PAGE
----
Ponzi schemes have become more prevalent. These schemes promise investors abnormally high returns on an initial investment. Initial returns are paid out by new investment funds coming in, but eventually the scammers make off with most of the funds, leaving victims empty-handed.

ICO exits have also become more popular as of late. Criminals set up fake companies or projects with elaborate marketing material and websites. Funds are raised through ICOs but once that is complete, the criminals sell off the proceeds and disappear with all the capital, once again leaving investors with nothing.

As Chainalysis explains, phishing scams were the most-popular scamming method in 2017, but users became more wary the following year and the prevalence of these scams reduced. Furthermore, as criminals began to change up their methods of attack, the median amount of money stolen from individuals seemed to drop.

In 2018, the average amount sent to a scam was $94, nearly $50 less than 2017’s median. The median total revenue made in 2017 was more than $6,500, but that dropped drastically to less than $2,500 last year.

Revenue of Scammers and Number of People Scammed by Year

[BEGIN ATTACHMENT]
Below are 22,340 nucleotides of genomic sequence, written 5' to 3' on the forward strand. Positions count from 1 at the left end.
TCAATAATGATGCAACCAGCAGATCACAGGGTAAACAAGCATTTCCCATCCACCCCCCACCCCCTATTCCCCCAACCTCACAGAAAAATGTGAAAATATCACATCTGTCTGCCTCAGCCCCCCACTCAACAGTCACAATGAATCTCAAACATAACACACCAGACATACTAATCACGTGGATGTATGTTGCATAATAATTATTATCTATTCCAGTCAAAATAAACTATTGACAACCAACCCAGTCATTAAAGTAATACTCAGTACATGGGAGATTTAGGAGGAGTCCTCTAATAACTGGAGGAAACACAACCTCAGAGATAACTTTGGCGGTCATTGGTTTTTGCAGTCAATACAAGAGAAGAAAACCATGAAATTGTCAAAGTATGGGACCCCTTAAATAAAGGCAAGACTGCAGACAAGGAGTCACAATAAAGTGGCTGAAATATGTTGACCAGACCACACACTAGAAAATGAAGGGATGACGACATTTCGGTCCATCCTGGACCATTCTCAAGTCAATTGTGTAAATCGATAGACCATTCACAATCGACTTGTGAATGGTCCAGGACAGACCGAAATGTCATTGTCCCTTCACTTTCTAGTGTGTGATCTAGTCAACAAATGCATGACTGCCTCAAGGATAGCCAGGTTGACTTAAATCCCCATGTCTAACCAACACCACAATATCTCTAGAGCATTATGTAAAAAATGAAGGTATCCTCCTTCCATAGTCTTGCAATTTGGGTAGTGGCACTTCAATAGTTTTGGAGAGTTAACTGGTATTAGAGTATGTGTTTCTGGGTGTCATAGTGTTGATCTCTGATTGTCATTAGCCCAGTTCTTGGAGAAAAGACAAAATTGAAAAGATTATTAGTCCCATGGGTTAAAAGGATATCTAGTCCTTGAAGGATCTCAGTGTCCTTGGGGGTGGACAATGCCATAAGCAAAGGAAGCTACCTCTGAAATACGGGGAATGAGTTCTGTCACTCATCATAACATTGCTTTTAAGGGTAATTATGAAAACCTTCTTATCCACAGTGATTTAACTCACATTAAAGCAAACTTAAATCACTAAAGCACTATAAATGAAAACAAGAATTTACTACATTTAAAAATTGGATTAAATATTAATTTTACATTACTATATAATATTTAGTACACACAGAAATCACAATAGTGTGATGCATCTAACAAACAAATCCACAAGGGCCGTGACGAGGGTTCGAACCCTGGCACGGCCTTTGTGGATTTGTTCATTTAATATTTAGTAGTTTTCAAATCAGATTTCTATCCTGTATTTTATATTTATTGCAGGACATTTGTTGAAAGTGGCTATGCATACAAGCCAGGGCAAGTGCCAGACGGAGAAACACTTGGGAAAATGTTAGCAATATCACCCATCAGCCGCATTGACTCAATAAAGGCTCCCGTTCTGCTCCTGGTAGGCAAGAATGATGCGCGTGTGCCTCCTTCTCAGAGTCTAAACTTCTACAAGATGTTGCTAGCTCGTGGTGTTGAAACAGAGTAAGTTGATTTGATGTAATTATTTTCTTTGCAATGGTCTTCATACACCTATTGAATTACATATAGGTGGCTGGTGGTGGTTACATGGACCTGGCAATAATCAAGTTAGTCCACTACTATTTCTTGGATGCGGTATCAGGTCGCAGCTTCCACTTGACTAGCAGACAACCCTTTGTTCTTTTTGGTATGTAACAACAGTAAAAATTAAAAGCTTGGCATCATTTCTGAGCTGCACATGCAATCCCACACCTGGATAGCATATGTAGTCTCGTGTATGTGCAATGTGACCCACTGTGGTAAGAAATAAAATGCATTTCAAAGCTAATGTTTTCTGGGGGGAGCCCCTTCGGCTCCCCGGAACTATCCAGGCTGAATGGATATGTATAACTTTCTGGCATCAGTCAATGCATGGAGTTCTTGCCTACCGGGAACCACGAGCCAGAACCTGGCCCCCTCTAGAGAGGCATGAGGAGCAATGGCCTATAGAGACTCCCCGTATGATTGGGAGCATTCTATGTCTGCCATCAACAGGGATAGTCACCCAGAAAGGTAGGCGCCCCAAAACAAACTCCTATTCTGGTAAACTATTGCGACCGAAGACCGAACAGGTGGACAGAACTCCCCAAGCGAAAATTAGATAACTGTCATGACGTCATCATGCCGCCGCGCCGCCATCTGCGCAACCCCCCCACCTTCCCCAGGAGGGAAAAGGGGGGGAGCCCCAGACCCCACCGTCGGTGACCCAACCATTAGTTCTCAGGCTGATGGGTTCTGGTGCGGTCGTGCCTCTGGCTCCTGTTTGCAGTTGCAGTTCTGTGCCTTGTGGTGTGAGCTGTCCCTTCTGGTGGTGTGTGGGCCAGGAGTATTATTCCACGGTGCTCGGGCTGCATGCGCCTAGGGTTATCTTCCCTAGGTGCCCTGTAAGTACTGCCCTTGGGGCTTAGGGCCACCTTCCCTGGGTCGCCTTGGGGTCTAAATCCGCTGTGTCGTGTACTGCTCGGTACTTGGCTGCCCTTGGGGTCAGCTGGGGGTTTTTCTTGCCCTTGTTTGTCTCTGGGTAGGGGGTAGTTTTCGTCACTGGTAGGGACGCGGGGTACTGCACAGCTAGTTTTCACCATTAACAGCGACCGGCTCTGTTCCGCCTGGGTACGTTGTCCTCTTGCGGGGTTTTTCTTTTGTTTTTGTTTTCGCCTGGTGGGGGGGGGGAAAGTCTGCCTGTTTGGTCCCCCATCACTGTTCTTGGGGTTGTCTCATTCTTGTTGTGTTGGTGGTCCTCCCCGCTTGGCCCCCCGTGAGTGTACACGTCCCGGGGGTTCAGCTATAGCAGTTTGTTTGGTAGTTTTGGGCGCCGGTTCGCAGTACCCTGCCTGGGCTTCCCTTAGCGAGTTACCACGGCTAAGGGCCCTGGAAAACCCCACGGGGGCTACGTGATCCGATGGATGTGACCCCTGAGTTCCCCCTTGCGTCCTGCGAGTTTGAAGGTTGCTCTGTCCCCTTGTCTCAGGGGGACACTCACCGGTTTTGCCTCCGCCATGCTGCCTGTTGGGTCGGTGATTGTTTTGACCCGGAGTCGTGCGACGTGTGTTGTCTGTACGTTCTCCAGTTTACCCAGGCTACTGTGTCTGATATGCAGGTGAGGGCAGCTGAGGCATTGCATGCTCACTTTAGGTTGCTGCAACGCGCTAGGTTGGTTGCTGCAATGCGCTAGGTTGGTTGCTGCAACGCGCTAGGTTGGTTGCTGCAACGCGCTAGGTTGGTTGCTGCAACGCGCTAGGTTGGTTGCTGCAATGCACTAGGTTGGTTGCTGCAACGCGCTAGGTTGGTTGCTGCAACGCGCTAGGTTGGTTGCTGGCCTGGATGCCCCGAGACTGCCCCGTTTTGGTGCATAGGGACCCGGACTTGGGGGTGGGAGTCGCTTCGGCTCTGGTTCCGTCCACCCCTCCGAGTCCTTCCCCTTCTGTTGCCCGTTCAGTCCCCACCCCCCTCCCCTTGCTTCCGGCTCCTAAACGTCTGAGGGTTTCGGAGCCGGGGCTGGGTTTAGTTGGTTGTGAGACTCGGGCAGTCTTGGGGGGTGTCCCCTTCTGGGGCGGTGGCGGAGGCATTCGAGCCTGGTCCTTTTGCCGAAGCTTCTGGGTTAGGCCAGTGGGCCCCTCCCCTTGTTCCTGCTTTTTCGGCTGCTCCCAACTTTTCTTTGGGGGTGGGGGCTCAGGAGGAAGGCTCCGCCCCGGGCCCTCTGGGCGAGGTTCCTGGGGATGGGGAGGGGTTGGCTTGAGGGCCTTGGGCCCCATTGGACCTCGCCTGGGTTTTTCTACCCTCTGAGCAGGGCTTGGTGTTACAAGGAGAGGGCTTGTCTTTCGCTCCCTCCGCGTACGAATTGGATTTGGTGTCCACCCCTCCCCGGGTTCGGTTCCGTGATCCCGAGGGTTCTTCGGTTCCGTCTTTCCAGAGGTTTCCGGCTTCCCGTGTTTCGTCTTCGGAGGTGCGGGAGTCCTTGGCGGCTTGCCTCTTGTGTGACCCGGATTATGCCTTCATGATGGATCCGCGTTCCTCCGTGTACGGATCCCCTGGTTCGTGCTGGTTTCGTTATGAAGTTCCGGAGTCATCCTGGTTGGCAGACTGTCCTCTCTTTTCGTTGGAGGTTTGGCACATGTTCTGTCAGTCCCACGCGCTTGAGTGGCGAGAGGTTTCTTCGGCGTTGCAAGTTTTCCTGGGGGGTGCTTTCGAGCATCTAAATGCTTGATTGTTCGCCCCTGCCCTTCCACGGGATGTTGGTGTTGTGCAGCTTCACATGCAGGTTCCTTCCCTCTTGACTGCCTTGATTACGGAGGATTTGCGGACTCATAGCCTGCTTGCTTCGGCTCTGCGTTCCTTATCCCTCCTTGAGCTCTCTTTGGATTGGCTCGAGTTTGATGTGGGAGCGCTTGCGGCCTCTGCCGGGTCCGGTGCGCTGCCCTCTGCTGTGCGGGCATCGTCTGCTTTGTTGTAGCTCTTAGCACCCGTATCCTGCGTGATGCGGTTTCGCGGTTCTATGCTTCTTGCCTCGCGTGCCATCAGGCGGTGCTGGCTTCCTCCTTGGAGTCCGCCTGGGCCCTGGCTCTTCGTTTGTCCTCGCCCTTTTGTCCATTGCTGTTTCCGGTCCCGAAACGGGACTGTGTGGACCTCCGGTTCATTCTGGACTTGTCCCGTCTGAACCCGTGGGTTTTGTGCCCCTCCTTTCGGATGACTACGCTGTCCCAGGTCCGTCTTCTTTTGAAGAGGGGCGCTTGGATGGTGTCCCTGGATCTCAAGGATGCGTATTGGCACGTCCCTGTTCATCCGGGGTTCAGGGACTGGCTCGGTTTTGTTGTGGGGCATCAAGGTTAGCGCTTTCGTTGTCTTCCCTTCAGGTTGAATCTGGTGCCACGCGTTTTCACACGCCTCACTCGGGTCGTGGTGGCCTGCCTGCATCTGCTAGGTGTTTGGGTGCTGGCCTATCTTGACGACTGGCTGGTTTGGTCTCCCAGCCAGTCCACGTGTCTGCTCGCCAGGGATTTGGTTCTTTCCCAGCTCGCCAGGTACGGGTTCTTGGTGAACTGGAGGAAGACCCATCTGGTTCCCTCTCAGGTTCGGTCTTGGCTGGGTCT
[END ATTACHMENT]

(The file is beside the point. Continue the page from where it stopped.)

In 2017, 49 scam operations made less than $100, while that number increased to 181 in 2018. Sixty-five of these scams made less than $10, indicating that investors are becoming far more savvy at picking out fraudulent operations.

Ponzi schemes, ICO exits most lucrative

While the overall success of scams seems to be dwindling, a small number of these activities have managed to steal millions of dollars from unsuspecting investors.

What this could indicate is that criminals have had to get smarter in the way they dupe potential victims, with complex scams that have garnered massive amount of money. To this end, Chainalysis notes that twice as many users lost up to four times as much in 2018 compared to 2017.

As the graph below shows, the methods of scam artists has been in a constant state of flux for the past two years.

Most Profitable Scams in 2017 and 2018 by Type

Toward the end of 2018, there were massive spikes in the yield from a couple of Ponzi schemes and ICO exit scams, showing that these projects still pose a big threat in the crypto ecosystem.

This data is backed up by a report from crypto analytics company Ciphertrace, which states that at least $725 million was lost in 2018 to scams including Ponzi schemes, ICO exits and fraudulent ICOs.

Thus, the trends of scams have changed dramatically over the past 24 months, and this seems likely to continue, according to Chainalysis.

Given the anonymous nature of decentralized technologies, the report suggests that criminals will use these platforms in the future to carry out their crimes.

Criminals could begin to use encrypted applications in 2019 like Telegram and WhatsApp, shifting away from darknet markets. Cryptocurrencies will continue to be a method to launder and move money, which will lead to further regulatory moves by authorities.